By Price Pritchett

A man walks into a bar and says, “Give me a beer before problems start!” He downs it and orders another, saying, “Give me a beer before problems start!” The bartender looks confused. This goes on for a while and after the fifth beer, the bartender—now totally perplexed—asks the man, “When are you going to pay for these beers?” The man says, “Ah, now the problems start.”

Of course, the trouble began with the first beer. It was just a lot bigger problem by beer number five.

The joke reminds me of acquirers who buy a company but persuade themselves that it’s best to hold off for a year or two before integrating it with their existing operations. The argument usually goes something like this: “We don’t want to rock the boat.” . . . ”We want things to settle down before starting any consolidation.” . . . "It’s best to wait a while and give ourselves time to do this right.”

Sounds good. But it’s probably dead wrong.

Integration almost always gets messier when it’s delayed. Furthermore, productivity and profitability typically suffer until the consolidation is over and done.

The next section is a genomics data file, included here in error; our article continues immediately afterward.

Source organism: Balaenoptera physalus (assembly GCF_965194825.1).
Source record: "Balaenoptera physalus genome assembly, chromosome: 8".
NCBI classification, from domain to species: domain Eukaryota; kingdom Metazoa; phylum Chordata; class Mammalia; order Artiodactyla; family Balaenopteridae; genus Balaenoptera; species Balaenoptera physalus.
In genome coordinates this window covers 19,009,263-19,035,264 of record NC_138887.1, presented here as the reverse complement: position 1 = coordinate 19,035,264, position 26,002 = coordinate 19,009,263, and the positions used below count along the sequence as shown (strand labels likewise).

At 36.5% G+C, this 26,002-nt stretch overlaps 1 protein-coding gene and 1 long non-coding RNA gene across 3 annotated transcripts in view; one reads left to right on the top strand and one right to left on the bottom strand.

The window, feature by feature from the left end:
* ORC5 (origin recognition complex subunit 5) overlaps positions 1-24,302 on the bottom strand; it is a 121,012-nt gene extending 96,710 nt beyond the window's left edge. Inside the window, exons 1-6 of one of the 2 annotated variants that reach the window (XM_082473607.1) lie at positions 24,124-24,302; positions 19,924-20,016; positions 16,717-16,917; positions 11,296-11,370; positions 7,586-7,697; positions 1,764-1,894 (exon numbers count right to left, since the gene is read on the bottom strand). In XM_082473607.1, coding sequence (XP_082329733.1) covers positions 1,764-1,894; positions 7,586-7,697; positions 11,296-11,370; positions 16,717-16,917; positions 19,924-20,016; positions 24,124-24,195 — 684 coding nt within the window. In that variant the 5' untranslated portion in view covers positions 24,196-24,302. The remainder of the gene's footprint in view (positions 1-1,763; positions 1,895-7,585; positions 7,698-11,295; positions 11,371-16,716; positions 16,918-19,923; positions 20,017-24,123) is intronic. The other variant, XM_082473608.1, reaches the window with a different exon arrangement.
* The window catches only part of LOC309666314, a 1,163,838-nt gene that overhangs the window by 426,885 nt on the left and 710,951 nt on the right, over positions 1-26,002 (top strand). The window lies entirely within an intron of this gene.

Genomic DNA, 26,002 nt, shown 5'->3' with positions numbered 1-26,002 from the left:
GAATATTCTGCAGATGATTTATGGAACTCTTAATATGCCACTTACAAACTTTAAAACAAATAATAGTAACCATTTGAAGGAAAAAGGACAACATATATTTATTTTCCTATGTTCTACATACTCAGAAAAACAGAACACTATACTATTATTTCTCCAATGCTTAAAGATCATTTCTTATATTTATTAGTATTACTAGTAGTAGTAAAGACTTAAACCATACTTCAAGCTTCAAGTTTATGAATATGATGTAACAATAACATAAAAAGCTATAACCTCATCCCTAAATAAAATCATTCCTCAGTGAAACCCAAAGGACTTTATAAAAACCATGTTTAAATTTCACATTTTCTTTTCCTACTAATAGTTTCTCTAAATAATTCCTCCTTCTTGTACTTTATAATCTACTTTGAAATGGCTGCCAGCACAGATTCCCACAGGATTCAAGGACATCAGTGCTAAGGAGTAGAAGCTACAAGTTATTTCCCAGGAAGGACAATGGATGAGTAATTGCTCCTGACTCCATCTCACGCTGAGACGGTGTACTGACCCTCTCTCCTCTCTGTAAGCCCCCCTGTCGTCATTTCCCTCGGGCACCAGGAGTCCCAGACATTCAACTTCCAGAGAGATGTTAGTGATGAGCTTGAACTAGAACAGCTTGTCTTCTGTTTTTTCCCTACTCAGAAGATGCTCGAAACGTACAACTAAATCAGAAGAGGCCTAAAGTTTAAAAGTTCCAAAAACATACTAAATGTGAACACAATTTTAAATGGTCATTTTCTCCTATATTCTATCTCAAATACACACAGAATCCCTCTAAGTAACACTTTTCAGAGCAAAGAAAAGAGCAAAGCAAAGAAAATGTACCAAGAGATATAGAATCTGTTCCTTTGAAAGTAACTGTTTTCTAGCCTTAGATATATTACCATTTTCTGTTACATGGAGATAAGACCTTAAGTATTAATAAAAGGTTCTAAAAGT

Waiting to integrate is sort of like delaying surgery—it doesn’t eliminate the dread or resolve the problem. Sure, there’s less immediate pain, but people have to deal with uncertainty for a much longer period of time. So problems fester, and the fear of change is like a low-grade fever that weakens operating effectiveness.

If you plan to integrate at some point in time, you probably shouldn’t procrastinate. As Larry the Cable Guy says, “Git’r done!” Then people can get over it and get on with business.

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